Credit: Reveal

No one is ever prepared for the nightmare that comes when someone you love goes missing. As the Left for Dead investigation shows, families can wait decades without knowing what really happened. On television, police shows tell us that cold cases can be solved in under an hour; in real life, police and coroners may not have the tools, time or expertise to pursue a case where clues are few – or nonexistent.

By taking the steps below, you may improve the odds. Have other suggestions? Contact me at gwschulz@cironline.org.

Contact law enforcement

Ask police and other law enforcement agencies in the area where you believe the person disappeared to help you file a missing persons report. Provide as much detail as possible, including any medical or dental records that could help establish an identity if a body is found. Ask that case information be sent to the FBI’s National Crime Information Center and the National Missing and Unidentified Persons System. Also ask if the agency takes DNA swabs from family members to compare with the DNA from unidentified human remains, or if it accepts personal possessions from the missing person that may contain DNA, such as a toothbrush. Federal law requires that police send reports of missing children to the FBI, so you can ask police to make sure this happens.

Contact the coroner or medical examiner in your area

If you believe the missing person may be dead, ask if the coroner or medical examiner can take a DNA sample from a family member or the person’s belongings to be compared against the DNA of any unidentified remains. Here’s a list of offices and professional organizations that represent medical examiners and coroners in the United States.

Help make a match

Use our app to search the NamUs database and help solve an open case.

If a child is missing, contact the National Center for Missing & Exploited Children and/or the National Runaway Safeline

If the person missing is a minor, call the National Center for Missing & Exploited Children, financed by Congress to help locate missing kids. The group’s 24-hour hotline is 800-THE-LOST (800-843-5678). Here’s a quick reference guide that, among other things, recommends securing a child’s computers and other belongings that may contain evidence of his or her whereabouts. If the child is suspected of having run away from home, contact the National Runaway Safeline, also created by Congress, which is a 24-hour hotline focused on at-risk and homeless youth. The service describes itself as confidential and nonjudgmental, with a goal of developing a plan for easing youth out of dangerous situations. The telephone number there is 800-RUNAWAY (800-786-2929).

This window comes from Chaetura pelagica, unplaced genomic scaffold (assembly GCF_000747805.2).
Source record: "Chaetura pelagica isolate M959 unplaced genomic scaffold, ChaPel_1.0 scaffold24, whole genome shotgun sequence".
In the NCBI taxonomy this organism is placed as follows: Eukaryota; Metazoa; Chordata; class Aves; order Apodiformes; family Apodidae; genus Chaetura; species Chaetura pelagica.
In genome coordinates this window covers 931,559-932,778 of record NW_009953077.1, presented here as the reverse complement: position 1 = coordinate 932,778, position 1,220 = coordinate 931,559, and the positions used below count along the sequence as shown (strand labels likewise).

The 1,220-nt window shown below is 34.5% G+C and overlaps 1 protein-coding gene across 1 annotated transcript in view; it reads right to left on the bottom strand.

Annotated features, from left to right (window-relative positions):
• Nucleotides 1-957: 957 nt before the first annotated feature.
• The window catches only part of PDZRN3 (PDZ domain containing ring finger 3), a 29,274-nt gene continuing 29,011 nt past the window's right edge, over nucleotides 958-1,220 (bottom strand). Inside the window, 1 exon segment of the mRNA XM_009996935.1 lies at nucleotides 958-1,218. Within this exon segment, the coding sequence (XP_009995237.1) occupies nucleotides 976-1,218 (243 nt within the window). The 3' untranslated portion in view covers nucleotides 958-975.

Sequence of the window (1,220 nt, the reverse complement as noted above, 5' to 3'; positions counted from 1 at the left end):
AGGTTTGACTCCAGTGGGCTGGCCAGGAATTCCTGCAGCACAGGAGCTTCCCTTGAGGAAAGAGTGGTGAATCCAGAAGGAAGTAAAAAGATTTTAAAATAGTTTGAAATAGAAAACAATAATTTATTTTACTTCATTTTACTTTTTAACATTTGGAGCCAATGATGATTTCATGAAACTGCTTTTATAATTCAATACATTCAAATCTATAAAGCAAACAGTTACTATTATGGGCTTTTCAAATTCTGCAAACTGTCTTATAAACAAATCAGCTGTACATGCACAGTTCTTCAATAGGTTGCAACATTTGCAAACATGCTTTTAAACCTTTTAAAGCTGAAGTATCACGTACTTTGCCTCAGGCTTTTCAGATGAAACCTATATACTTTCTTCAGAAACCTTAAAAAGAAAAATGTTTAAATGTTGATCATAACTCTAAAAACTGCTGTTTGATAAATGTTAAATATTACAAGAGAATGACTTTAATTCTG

Contact nonprofits

Groups like Texas Equusearch organize teams of volunteers to help search for missing people by horseback in remote areas. The Polly Klaas Foundation in California will help make and distribute fliers with information about a missing person. The Association of Missing and Exploited Children’s Organizations website includes a list of nonprofits that may be able to provide assistance in your area.

Contact the National Missing and Unidentified Persons System

Also known as NamUs, this database was launched in 2007 with Justice Department support to better match reports of missing people with the unidentified dead. If you’re unsure whether police have sent NamUs your missing persons report, you can upload the case information on your own once you have a police report number and a missing persons report.

Search our online tool for the missing and unidentified

We’ve created an online tool using available data from NamUs called The Lost & The Found that allows the public to search and compare the two groups – the missing and the unidentified – in one window on mobile devices and computers. We also have included a way for you to suggest possible matches, and we’ve outlined what your next steps should be.

Contact the Justice Department’s Office for Victims of Crime

This office offers information about possible financial assistance and a list of state agencies that receive federal funding for providing crime victim services.

Consider joining an online community of Web sleuths

As our investigation shows, there are some 80,000 people missing on any given day. Details about the remains of more than 10,000 unidentified dead are collected in NamUs. But reporting to the system is voluntary. Often, few clues and the passage of time contribute to delays in solving these cases. On sites such as Websleuths.com and DoeNetwork.org, communities compare notes about ongoing cases and help each other search for new clues across the Internet.

G.W. Schulz is a reporter for Reveal, covering security, privacy, technology and criminal justice. Since joining The Center for Investigative Reporting in 2008, he's reported stories for NPR, KQED, Wired.com, The Dallas Morning News, the Chicago Tribune, the San Francisco Chronicle, Mother Jones and more. Prior to that, he wrote for the San Francisco Bay Guardian and was an early contributor to The Chauncey Bailey Project, which won a Tom Renner Award from Investigative Reporters and Editors in 2008. Schulz also has won awards from the California Newspaper Publishers Association and the Society of Professional Journalists’ Northern California Chapter. He graduated from the University of Kansas and is based in Austin, Texas.